Death is universal. Death happens to all living things, from blades of grass to frogs, dogs, and people. The life of a fruit fly lasts just a day, but when it dies, this death is totally natural. The life of a tree, on the other hand, might last hundreds of years-and this death is natural, too. As hard and unfair as it may seem, everything that is alive right now will die someday. Whether it's unexpected or a long time coming, happening when someone or something is young or old, death is part of what it means to live. Some people find that when they remind themselves of this, death doesn't seem quite so scary.
Death is permanent. Sometimes adults try to spare the feelings of young people by telling them that someone who has died has just "gone away," or "gone to sleep." They mean well; after all, they're just trying to take away some of the sadness. But this type of explanation can confuse us and make us angry when we learn the truth, and the truth is this: Death is not temporary. It's forever.
Death is irreversible. Doctors can often heal people who are seriously ill or injured, but once someone has died, he or she is gone for good. If someone you love has passed away, it's normal to wish and hope that he or she will come back to life. But this can't happen, and it won't happen.
If you've lost someone close to you, these three basic facts might be very, very hard to accept, and it might take a long time for you to totally understand them. But the earlier you accept the truth, the sooner you can begin working through all of the difficult emotions that death brings.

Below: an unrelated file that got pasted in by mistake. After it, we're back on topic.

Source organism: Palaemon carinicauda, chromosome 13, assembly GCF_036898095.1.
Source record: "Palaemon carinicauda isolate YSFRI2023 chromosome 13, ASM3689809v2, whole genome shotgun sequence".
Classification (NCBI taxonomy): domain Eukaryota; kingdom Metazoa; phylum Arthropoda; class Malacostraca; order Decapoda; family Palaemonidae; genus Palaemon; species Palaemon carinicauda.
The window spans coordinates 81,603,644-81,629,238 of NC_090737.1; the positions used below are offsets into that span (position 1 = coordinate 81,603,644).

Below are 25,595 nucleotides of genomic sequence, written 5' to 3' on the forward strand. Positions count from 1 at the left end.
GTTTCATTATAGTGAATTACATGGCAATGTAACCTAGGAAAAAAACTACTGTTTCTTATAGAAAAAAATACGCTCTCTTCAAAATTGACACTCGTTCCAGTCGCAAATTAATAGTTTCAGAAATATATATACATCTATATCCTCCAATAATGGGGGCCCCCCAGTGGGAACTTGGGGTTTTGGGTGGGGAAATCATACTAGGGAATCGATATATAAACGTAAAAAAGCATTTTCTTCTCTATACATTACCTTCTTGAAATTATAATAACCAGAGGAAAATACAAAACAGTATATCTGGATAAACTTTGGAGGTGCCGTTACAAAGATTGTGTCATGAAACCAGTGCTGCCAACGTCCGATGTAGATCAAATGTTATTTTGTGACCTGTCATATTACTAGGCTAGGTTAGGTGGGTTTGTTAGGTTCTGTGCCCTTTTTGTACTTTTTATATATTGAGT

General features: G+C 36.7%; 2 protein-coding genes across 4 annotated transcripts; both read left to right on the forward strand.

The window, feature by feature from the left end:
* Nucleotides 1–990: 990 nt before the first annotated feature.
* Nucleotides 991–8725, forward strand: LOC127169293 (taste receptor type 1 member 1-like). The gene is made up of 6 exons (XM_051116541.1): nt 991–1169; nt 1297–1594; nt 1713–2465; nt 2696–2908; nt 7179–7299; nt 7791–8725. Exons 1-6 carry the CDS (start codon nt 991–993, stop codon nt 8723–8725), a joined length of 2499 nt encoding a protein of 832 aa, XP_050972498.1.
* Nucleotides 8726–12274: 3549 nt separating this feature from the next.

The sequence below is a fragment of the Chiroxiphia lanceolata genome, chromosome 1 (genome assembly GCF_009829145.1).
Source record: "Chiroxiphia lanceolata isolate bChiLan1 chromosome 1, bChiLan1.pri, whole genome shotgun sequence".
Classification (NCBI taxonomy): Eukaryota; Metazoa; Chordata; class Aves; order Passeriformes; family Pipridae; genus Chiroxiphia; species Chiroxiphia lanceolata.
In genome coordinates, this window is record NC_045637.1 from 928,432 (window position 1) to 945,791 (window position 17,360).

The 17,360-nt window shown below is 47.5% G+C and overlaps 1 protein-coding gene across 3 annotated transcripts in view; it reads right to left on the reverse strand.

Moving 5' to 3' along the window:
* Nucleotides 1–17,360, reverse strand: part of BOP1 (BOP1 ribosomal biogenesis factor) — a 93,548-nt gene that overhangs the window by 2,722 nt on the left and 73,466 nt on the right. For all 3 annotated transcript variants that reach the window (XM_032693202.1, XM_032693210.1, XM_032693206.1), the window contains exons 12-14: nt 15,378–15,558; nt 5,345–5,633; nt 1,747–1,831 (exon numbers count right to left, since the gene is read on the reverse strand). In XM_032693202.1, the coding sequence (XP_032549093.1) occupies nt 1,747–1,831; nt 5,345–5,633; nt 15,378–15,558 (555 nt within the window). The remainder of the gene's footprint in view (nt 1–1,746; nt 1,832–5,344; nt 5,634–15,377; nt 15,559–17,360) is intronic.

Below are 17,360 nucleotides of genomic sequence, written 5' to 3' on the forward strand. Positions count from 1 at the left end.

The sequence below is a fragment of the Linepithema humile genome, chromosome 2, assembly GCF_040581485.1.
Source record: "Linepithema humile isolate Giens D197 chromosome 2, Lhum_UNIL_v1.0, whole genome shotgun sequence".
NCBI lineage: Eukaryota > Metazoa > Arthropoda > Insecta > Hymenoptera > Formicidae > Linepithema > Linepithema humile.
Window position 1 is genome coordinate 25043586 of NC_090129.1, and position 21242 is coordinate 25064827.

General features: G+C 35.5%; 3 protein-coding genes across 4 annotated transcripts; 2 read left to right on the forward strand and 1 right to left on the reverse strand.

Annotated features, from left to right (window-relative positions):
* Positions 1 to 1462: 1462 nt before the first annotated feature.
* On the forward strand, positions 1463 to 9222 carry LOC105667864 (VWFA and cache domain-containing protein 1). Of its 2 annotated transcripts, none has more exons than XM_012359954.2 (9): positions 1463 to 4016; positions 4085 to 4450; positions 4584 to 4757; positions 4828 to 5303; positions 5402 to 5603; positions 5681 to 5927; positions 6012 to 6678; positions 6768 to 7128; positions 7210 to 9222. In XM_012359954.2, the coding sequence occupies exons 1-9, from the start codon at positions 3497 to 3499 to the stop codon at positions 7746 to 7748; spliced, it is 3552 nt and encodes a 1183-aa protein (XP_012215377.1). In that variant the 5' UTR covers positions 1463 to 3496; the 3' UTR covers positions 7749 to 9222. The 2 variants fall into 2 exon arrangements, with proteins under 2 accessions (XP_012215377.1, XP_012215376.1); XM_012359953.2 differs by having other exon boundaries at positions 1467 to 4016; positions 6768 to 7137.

So how can you get your brain to accept something that's so hard and so painful to believe? Here are some ideas:
Ask adults to be honest with you. Parents and other adults may want to sugar coat the truth about death because they don't want to hurt you any more than they have to. But even though this truth can be hard to deal with, it's even harder to handle half-truths or white lies. Let adults know that you deserve to be told exactly what happened, even though this information may make you sad, angry, or frightened.
Stay involved as much as you can. When someone dies, there's a period when families must do many special and important things, from having relatives over to planning funerals. You may not always be at the center of these activities, but it can help a lot if you stay connected to them instead of shutting yourself off. The more you're involved, the more you'll understand the reality of what has happened, and the sooner you might be able to start dealing with it. Don't let adults brush you aside. Let them know that you have a role to play in what's going on. If you're feeling overwhelmed, give yourself time alone-but then try to check back into things when you feel ready.
Try not to think "magically." Now that you're getting older, you've probably stopped believing in things you once thought were real, like monsters and magic. But when someone important to us dies, it can send us backwards a little, and it might seem comforting to think magical things like, "This person is going to come back to life," or "This person was on a secret mission and was just pretending to be dead." This type of thinking is tempting, but can just make things harder in the long run.
Understanding that death is universal, permanent, and can't be reversed is just the first step in dealing with the loss of someone you love. For some people, it happens quickly, while for others it may take a very long time.
Next: What Is Grief?